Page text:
Alcohol Matrix Bite 2: Influence of the practitioner on brief interventions

Second part of the fortnightly course on the evidence for alcohol treatment. Selects, explores and explains seminal and key research on the influence of the practitioner on the impacts of brief interventions.

Alcohol treatments medications work in well as Europe as elsewhere

Whether differences between the patients mean impacts of the alcohol treatment medications acamprosate and naltrexone vary between Europe and the USA was the issue which motivated this fresh analysis of randomised trials. It confirmed the medications’ efficacy and found no evidence that this differed in European trials versus those conducted elsewhere.

Latest minimum unit pricing estimates

Whether alcohol tax rises would be an acceptable and effective alternative could determine the legality under EU law of Scotland’s law permitting a minimum unit price for alcohol. This analysis predicts tax rises would curb consumption and save lives, but not without perhaps unacceptably hitting the pockets of non-harmful drinkers.

Alcohol Matrix Bite 1: Screening and Brief Intervention

First instalment of a fortnightly course on the evidence for alcohol treatment selects, explains and discusses seminal and key research on the effectiveness of screening and brief interventions.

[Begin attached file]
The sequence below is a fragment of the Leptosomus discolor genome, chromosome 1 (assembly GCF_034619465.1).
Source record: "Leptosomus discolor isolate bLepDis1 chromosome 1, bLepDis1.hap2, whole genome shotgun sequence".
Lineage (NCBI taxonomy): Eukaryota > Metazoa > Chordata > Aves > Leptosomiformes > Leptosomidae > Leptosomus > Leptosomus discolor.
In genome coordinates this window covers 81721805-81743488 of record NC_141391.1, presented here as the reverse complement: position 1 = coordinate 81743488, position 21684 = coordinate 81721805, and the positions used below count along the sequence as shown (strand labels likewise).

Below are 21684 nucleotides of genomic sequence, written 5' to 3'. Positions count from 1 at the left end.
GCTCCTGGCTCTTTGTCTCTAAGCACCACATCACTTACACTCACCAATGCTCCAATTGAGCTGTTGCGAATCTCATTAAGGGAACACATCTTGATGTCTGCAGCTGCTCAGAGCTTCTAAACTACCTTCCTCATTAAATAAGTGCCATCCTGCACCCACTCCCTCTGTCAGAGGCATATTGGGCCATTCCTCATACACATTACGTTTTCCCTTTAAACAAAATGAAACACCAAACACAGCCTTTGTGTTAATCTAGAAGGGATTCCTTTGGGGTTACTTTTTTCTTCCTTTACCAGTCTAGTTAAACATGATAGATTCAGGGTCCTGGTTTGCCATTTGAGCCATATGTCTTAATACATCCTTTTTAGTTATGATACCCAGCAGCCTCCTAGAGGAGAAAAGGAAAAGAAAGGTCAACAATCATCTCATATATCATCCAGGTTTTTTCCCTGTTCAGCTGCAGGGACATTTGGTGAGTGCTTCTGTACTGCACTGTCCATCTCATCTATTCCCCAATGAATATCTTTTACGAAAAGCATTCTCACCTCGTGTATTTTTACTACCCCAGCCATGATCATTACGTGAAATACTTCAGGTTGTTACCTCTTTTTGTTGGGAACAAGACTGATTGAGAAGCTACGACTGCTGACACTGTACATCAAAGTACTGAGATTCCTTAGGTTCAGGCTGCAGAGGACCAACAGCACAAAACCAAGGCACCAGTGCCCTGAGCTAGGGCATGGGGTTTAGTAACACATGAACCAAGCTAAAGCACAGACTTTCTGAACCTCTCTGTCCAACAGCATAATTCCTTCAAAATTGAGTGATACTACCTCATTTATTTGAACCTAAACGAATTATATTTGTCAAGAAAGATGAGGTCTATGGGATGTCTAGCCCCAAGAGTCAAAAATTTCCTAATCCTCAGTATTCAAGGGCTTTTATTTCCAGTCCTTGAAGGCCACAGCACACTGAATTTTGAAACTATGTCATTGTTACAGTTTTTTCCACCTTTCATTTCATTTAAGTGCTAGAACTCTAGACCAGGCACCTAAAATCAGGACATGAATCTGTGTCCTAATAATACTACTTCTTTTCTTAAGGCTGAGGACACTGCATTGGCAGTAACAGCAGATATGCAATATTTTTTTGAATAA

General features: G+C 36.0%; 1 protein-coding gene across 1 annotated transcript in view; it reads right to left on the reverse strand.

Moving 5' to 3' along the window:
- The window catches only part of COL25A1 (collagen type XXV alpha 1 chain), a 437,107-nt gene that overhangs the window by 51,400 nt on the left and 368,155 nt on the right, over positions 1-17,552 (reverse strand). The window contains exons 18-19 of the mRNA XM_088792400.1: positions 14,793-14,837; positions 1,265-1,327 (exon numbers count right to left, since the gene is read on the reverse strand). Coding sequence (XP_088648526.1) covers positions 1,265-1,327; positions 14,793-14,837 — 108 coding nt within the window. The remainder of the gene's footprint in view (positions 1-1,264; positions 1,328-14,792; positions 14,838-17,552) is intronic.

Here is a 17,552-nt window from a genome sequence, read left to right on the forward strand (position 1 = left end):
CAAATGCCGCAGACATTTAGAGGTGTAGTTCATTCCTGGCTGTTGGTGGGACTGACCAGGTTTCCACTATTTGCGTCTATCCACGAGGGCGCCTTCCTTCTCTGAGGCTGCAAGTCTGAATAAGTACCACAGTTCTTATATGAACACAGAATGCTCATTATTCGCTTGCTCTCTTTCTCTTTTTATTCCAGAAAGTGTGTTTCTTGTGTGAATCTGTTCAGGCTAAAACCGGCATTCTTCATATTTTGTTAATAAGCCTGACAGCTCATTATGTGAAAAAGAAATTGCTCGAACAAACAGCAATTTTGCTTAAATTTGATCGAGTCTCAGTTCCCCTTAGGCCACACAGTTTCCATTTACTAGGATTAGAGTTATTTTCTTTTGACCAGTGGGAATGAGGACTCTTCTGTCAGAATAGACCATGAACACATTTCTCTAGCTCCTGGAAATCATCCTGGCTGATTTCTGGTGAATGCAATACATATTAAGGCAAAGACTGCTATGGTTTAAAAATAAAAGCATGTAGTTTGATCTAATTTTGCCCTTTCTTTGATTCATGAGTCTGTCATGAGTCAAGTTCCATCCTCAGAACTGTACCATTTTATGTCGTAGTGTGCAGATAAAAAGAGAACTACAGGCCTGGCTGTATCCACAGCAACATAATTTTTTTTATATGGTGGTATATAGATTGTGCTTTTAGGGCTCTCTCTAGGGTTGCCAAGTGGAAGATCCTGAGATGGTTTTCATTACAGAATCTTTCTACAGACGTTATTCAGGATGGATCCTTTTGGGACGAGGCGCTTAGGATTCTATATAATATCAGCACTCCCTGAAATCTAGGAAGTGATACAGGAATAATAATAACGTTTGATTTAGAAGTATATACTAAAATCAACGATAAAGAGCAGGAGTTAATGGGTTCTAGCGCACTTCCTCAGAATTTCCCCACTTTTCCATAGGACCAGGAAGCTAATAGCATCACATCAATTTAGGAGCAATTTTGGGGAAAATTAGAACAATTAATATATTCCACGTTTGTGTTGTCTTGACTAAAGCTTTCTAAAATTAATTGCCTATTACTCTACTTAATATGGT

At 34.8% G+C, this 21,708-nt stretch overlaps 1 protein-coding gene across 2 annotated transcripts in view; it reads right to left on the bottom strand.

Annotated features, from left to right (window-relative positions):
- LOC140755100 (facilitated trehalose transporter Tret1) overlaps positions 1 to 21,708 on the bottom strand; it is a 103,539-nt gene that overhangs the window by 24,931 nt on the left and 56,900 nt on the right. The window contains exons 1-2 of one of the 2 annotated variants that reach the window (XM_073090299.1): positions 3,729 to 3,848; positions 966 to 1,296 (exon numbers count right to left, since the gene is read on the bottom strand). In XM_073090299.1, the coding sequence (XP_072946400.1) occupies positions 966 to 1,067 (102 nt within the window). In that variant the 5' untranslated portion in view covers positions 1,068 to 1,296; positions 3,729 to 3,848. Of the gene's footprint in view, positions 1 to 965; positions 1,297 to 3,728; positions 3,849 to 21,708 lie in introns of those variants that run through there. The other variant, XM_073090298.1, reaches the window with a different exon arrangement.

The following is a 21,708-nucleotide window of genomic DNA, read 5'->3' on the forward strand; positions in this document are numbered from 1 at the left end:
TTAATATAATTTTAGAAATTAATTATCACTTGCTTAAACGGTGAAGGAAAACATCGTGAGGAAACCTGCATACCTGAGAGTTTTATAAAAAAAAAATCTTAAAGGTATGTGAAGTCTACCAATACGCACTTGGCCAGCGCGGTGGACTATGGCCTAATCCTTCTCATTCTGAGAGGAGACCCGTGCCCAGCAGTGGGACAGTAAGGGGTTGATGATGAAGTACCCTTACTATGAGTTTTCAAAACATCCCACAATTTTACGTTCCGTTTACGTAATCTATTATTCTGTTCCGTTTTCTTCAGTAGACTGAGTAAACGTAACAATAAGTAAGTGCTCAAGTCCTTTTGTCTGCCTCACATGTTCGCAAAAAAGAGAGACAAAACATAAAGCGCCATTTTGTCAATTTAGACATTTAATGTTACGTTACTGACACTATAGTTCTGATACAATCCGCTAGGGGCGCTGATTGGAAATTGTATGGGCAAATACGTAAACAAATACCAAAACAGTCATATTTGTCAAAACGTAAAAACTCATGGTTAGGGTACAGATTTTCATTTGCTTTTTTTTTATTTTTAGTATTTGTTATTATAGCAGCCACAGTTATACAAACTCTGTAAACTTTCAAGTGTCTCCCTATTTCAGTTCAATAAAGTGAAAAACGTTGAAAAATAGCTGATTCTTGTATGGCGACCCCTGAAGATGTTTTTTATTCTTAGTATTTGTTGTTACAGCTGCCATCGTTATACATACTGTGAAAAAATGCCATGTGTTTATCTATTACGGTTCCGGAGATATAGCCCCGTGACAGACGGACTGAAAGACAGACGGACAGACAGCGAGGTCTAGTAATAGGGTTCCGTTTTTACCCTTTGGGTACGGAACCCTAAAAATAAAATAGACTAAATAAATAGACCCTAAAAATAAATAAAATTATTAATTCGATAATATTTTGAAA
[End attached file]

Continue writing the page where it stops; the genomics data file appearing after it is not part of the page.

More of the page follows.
‘Inconclusive’ verdict on brief alcohol advice for young emergency patients

“Inconclusive” was the verdict of a review which aimed to assess the effectiveness of brief alcohol interventions among patients aged 11 to 21 attending for emergency care in the USA. Most promising targets seem to have been the more heavily or irresponsibly drinking among patients who were young adults rather than adolescents.

What about evidence-based commissioning?

Though central to implementing policy and embedding evidence in practice, the process of ensuring that the pattern of services in an area efficiently meets local needs is itself relatively unevidenced. Such reports as we have from the UK often graphically portray the shortfalls. Is payment-by-results the answer? Not yet, it seems from early results.

The impact of Scotland’s ambitious alcohol strategy

While some evidence-based interventions from Scotland’s alcohol strategy have been implemented, failure to introduce minimum unit pricing has limited the strategy’s contribution to declines in alcohol consumption and related harm.

It takes multiple sessions to shift risky-drinking of hospital inpatients

A review of studies of interventions for heavy drinkers among general hospital inpatients concluded that multi-session brief interventions could reduce drinking, while no effect was found for single interventions.  “Could” is an important qualifier: it remains unclear why, although they sometimes, brief interventions still often fail to produce significant effects.

Individualising treatment: an obviously ‘good thing’?

Individualising care might seem an obvious and basic prerequisite for any treatment service, but in practice services have often striven for the opposite.

Should we offer prizes for not using drugs or alcohol?

Can we dispense with counselling, therapy, with treatment as we know it, and just punish or deprive people of rewards when they use substances in undesired ways, and reward them when they behave as we and/or they would wish?